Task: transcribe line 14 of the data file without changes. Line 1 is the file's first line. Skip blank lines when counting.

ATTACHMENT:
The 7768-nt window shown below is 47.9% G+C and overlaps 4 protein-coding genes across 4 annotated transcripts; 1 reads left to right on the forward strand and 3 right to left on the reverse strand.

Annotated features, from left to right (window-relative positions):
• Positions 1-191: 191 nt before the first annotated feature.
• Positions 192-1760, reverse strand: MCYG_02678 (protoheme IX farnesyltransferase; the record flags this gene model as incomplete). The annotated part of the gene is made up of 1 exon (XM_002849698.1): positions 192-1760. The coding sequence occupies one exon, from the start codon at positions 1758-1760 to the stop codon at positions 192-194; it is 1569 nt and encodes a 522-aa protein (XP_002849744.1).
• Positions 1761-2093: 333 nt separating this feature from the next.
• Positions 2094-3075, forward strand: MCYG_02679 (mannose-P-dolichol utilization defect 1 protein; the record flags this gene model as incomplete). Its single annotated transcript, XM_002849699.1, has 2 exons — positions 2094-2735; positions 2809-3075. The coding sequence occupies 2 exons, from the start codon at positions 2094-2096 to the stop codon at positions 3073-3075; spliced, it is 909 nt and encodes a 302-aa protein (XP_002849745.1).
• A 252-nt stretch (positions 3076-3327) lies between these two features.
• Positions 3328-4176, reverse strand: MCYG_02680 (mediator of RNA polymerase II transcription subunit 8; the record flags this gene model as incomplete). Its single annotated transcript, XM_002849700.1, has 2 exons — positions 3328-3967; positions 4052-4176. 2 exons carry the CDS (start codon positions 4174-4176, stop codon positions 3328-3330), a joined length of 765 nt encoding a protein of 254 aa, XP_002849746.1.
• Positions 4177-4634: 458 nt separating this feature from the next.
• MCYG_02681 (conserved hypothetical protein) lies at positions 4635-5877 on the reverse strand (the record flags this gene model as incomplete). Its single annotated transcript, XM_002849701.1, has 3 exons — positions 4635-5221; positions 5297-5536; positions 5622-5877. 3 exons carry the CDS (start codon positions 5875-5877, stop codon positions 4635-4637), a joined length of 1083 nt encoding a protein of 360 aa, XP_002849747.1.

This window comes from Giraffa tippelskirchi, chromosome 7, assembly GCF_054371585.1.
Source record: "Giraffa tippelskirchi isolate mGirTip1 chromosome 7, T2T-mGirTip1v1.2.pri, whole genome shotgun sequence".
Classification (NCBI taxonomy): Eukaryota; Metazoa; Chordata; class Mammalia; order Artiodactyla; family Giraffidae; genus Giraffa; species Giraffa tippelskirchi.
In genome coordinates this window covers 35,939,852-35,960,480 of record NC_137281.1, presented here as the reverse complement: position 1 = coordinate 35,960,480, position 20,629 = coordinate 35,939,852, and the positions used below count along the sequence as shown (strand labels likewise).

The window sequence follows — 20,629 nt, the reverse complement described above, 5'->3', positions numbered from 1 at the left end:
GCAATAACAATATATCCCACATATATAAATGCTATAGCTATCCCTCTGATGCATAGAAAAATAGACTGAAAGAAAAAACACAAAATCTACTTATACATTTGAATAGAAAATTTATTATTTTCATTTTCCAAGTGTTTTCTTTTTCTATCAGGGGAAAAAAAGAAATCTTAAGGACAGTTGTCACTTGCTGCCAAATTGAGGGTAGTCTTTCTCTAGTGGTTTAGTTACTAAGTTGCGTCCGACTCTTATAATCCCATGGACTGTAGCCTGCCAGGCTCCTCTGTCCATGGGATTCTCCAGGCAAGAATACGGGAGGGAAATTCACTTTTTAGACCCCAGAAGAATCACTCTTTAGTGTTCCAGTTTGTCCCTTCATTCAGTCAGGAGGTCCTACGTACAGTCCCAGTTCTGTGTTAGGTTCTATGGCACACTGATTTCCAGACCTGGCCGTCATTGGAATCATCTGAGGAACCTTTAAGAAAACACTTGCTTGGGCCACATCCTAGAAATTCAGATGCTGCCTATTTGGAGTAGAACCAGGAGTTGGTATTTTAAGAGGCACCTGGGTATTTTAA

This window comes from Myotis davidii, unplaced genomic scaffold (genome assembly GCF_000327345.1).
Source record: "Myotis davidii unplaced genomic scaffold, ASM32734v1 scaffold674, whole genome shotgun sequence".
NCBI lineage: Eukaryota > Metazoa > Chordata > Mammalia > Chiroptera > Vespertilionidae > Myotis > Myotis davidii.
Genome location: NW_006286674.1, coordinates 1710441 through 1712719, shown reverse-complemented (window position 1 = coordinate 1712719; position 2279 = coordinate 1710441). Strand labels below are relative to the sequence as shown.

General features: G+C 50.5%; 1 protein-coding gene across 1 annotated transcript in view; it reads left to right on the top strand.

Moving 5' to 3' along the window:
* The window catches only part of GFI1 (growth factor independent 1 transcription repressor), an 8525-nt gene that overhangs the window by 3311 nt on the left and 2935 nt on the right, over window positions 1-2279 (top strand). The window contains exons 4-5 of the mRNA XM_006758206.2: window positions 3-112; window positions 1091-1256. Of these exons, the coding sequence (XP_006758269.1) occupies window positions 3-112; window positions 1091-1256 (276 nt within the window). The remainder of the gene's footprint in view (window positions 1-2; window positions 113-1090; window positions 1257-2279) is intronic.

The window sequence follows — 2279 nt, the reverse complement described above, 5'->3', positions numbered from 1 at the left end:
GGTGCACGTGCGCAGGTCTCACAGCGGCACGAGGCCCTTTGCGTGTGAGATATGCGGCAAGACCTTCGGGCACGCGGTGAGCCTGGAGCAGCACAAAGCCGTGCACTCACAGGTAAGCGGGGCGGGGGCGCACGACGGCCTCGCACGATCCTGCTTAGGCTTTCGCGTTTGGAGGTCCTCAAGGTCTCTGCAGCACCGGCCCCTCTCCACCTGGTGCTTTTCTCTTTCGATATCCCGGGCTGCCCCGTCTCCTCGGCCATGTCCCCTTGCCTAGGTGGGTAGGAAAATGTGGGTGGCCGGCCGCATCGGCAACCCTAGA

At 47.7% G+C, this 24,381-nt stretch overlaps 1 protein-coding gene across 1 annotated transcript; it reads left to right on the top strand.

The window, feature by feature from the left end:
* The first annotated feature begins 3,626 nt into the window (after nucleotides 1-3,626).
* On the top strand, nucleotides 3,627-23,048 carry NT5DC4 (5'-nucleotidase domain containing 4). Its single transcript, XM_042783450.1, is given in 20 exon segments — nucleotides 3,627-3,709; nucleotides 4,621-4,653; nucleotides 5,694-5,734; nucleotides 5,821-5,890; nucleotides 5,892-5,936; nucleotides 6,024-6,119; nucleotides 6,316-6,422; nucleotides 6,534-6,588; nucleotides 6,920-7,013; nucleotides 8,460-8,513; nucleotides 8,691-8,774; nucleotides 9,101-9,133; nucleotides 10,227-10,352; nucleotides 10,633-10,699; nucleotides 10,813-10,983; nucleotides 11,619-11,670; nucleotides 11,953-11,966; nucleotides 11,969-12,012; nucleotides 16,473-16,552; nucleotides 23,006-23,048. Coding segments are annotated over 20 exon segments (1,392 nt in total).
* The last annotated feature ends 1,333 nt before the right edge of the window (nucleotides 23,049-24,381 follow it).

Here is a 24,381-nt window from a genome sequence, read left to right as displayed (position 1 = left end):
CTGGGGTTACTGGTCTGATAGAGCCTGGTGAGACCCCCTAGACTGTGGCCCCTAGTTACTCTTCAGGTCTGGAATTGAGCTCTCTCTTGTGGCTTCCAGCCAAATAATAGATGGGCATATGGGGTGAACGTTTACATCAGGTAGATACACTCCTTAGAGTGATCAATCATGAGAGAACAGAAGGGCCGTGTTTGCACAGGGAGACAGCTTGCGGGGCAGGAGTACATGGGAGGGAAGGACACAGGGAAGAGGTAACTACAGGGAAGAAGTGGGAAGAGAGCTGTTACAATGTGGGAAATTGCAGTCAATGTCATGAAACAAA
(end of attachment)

In genome coordinates this window covers 35,939,852-35,960,480 of record NC_137281.1, presented here as the reverse complement: position 1 = coordinate 35,960,480, position 20,629 = coordinate 35,939,852, and the positions used below count along the sequence as shown (strand labels likewise).